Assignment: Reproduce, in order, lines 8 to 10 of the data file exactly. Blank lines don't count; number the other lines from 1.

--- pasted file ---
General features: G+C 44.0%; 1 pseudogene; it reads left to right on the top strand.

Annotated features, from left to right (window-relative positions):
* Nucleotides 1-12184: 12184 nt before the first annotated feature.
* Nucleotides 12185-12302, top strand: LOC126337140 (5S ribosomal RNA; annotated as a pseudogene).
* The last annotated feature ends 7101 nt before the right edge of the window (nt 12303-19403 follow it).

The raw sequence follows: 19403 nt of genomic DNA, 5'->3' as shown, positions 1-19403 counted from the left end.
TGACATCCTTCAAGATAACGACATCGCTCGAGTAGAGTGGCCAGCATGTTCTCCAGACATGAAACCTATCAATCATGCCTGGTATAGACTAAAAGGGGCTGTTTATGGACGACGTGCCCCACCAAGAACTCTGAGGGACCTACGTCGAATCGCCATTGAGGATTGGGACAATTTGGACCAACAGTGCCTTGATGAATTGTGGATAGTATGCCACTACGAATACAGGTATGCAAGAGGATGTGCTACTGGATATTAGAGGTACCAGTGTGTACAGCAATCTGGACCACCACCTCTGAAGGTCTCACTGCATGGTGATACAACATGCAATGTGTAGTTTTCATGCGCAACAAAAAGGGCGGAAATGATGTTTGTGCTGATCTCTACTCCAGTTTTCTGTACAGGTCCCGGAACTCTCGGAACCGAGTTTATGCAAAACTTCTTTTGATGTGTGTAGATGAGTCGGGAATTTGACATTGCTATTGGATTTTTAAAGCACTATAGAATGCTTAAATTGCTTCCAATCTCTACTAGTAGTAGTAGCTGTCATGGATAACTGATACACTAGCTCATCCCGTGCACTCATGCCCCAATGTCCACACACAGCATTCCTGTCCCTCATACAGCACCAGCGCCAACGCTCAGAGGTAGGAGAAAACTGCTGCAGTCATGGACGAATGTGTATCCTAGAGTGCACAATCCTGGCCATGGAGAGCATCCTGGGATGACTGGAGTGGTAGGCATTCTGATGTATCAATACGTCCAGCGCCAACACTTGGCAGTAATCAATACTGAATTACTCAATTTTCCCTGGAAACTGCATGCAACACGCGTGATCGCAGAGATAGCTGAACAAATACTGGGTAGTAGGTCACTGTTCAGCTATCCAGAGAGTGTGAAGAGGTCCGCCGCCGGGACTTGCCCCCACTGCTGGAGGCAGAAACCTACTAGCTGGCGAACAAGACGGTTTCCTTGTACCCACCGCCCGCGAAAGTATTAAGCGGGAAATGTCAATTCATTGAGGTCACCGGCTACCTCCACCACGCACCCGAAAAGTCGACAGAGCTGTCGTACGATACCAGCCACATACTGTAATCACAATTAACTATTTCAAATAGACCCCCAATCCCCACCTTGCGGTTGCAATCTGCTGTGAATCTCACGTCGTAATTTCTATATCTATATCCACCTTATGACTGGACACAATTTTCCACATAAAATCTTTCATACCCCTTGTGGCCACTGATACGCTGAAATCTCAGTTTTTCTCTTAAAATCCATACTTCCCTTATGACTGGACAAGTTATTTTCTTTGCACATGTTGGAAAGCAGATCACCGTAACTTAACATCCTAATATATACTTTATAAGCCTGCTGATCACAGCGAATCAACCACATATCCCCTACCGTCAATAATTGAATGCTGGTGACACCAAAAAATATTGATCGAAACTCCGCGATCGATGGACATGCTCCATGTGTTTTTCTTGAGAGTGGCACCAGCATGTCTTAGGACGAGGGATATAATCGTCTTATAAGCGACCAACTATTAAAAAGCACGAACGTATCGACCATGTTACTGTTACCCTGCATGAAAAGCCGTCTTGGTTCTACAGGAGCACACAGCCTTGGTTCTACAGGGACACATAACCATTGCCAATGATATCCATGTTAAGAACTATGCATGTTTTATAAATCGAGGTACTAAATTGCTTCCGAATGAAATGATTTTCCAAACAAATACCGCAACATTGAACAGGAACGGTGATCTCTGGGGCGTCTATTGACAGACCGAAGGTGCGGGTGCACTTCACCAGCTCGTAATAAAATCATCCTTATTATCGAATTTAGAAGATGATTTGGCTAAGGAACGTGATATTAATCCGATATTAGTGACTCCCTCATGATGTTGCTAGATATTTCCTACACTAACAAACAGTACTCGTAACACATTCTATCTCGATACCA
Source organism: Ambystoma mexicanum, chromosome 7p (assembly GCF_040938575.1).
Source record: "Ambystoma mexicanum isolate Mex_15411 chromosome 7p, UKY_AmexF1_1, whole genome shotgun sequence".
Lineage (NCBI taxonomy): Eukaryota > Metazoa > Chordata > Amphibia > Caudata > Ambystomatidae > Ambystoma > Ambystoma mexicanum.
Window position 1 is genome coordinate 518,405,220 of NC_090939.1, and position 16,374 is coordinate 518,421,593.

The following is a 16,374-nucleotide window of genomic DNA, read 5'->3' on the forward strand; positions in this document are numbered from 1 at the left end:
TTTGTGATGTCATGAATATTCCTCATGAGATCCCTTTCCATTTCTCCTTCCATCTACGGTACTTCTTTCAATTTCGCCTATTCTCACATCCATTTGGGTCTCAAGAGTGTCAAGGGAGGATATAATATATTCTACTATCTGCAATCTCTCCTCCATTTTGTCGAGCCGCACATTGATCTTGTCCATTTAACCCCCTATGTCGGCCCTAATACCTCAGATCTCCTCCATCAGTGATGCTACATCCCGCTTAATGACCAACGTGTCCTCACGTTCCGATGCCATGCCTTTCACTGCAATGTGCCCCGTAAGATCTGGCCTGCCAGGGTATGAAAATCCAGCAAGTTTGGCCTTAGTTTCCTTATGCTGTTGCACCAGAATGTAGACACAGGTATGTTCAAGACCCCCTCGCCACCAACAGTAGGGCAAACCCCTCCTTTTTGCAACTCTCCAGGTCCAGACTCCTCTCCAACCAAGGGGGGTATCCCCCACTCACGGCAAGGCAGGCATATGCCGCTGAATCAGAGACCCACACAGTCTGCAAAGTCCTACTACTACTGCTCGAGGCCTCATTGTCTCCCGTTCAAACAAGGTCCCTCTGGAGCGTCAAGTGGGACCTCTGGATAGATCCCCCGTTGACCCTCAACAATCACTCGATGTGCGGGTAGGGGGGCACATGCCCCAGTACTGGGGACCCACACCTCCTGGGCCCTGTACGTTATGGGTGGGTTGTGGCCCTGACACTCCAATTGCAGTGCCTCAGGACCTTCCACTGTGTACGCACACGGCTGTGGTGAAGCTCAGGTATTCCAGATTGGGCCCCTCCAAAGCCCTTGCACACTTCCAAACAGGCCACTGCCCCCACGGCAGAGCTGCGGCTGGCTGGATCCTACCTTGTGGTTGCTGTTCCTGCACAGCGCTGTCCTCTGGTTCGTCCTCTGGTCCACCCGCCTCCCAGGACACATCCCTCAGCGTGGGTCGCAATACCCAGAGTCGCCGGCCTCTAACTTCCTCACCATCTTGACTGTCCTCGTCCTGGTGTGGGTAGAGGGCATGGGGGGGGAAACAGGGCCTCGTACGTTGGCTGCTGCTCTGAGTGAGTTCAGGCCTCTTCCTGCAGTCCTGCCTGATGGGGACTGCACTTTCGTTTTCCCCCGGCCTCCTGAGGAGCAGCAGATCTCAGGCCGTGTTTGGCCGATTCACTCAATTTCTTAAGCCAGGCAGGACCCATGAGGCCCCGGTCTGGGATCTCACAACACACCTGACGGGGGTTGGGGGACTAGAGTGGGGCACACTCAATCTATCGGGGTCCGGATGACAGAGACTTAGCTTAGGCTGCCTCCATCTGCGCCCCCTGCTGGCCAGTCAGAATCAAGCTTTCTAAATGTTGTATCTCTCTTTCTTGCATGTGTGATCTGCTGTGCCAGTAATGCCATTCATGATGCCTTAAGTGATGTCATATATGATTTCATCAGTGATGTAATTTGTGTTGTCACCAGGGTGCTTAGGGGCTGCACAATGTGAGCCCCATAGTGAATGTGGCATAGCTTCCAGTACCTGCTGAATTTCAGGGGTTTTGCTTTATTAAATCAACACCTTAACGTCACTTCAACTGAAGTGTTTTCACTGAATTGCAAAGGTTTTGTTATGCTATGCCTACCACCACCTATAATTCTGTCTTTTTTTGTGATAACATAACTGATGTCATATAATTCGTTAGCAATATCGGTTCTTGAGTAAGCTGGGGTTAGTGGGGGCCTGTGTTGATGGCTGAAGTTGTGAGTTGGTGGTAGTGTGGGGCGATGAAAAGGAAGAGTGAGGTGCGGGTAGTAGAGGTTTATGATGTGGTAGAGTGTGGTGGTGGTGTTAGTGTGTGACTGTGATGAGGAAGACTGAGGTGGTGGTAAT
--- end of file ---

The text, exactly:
Source organism: Ambystoma mexicanum, chromosome 7p (assembly GCF_040938575.1).
Source record: "Ambystoma mexicanum isolate Mex_15411 chromosome 7p, UKY_AmexF1_1, whole genome shotgun sequence".
Lineage (NCBI taxonomy): Eukaryota > Metazoa > Chordata > Amphibia > Caudata > Ambystomatidae > Ambystoma > Ambystoma mexicanum.